Understanding culture and how to audit it

Understanding and Auditing Culture
Dave Reynolds and Philip Atkinson
Heads of Audit Workshop
13 February 2014 Edinburgh
[email protected]
Discussion Points
• What is the current culture / risk culture in your
• What are the key characteristics of a strong
• Have appropriate cultural norms and an
appropriate “tone at the top” been set for your
organisation ?
• How could IA help move from where your
organisation is to where it needs to be
• Auditing culture ?
So from
where you
sit, what
does your
culture look
like ?
Risk culture defined :
• “the values, beliefs, knowledge and
understanding about risk, shared by a group
of people with a common purpose” IRM
• “the norms and behaviours for individuals and
groups within an organisation that determine
the collective ability to identify, understand
and openly discuss and act on the
organisations future risks” IIF / FSB
Corporate culture defined :
“The shared values, attitudes, norms, behaviours
and beliefs that characterise members of an
organisation and define its nature” Culture is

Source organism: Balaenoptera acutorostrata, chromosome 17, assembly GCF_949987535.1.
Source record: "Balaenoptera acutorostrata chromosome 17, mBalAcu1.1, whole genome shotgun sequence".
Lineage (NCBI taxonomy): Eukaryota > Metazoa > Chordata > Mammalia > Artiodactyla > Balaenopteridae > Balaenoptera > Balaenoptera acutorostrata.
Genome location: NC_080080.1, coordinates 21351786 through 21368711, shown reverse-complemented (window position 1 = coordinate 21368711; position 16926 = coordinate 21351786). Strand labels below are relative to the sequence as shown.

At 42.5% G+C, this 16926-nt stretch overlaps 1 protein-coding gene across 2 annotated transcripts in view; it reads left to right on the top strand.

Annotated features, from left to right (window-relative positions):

rooted in the organisation's goals, strategies,
structure, ethical standards and its approach to
its people, customers, investors, and wider
society” R&A
This wider definition introduces issues around eg
ethical standards, bullying, fear, fairness etc
“Board Risk Committees are responsible for
ensuring that a supportive risk culture is
appropriately embedded so that all employees
are alert to the wider impact on the whole
organisation of their actions and decisions”
Walker Report
“The Board should
set the company’s values
and standards and ensure that the obligations
to its shareholders and others are met”
Combined Code
What’s Behind the Definition ?
Behaviours & Rituals
Values & Beliefs
Formal and Informal Elements
Sub Cultures
Physical setting
Points of contact
First impressions
Published documents
Defined processes
Working practices
Conflict resolution
Decision Making
Management style
Shared values
Beliefs, History, Heroes
Legends, Stories
Strong Culture
• Clarity of Direction
• Right tone at the top
• Focus on business /
customer priorities
• Core values and
understood / adopted
• Crisis - people pull
• Positive grapevine
• Breeds achievers –
deadwood controls
• Strong ethical
Weak Culture
• Culture by default
& undefined
• Leadership
positions change
• Bad news stifled